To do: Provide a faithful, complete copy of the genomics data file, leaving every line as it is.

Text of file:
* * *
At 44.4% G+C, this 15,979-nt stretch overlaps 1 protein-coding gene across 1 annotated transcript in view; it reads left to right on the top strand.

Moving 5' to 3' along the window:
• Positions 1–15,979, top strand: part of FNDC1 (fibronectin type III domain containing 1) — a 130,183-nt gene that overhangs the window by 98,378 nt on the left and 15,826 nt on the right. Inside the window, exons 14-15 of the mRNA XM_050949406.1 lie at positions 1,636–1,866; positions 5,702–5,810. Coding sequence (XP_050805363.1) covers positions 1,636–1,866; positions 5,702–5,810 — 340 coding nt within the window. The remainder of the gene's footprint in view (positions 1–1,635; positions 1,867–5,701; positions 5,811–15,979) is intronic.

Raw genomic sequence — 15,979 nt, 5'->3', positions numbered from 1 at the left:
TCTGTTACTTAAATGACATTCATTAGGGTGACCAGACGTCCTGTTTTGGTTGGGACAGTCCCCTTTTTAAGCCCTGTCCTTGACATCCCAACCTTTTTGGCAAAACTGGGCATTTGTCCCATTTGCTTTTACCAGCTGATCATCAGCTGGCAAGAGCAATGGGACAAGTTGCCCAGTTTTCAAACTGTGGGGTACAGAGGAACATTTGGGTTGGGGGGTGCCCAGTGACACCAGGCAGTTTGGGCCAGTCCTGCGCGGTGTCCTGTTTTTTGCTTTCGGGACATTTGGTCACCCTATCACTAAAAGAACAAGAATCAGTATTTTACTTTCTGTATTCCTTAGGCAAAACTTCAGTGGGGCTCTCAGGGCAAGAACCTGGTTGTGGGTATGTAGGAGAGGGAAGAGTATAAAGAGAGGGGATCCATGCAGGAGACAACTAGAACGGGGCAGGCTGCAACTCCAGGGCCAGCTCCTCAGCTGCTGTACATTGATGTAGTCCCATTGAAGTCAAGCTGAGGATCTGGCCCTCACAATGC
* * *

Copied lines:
At 44.4% G+C, this 15,979-nt stretch overlaps 1 protein-coding gene across 1 annotated transcript in view; it reads left to right on the top strand.

Moving 5' to 3' along the window:
• Positions 1–15,979, top strand: part of FNDC1 (fibronectin type III domain containing 1) — a 130,183-nt gene that overhangs the window by 98,378 nt on the left and 15,826 nt on the right. Inside the window, exons 14-15 of the mRNA XM_050949406.1 lie at positions 1,636–1,866; positions 5,702–5,810. Coding sequence (XP_050805363.1) covers positions 1,636–1,866; positions 5,702–5,810 — 340 coding nt within the window. The remainder of the gene's footprint in view (positions 1–1,635; positions 1,867–5,701; positions 5,811–15,979) is intronic.

Raw genomic sequence — 15,979 nt, 5'->3', positions numbered from 1 at the left:
TCTGTTACTTAAATGACATTCATTAGGGTGACCAGACGTCCTGTTTTGGTTGGGACAGTCCCCTTTTTAAGCCCTGTCCTTGACATCCCAACCTTTTTGGCAAAACTGGGCATTTGTCCCATTTGCTTTTACCAGCTGATCATCAGCTGGCAAGAGCAATGGGACAAGTTGCCCAGTTTTCAAACTGTGGGGTACAGAGGAACATTTGGGTTGGGGGGTGCCCAGTGACACCAGGCAGTTTGGGCCAGTCCTGCGCGGTGTCCTGTTTTTTGCTTTCGGGACATTTGGTCACCCTATCACTAAAAGAACAAGAATCAGTATTTTACTTTCTGTATTCCTTAGGCAAAACTTCAGTGGGGCTCTCAGGGCAAGAACCTGGTTGTGGGTATGTAGGAGAGGGAAGAGTATAAAGAGAGGGGATCCATGCAGGAGACAACTAGAACGGGGCAGGCTGCAACTCCAGGGCCAGCTCCTCAGCTGCTGTACATTGATGTAGTCCCATTGAAGTCAAGCTGAGGATCTGGCCCTCACAATGC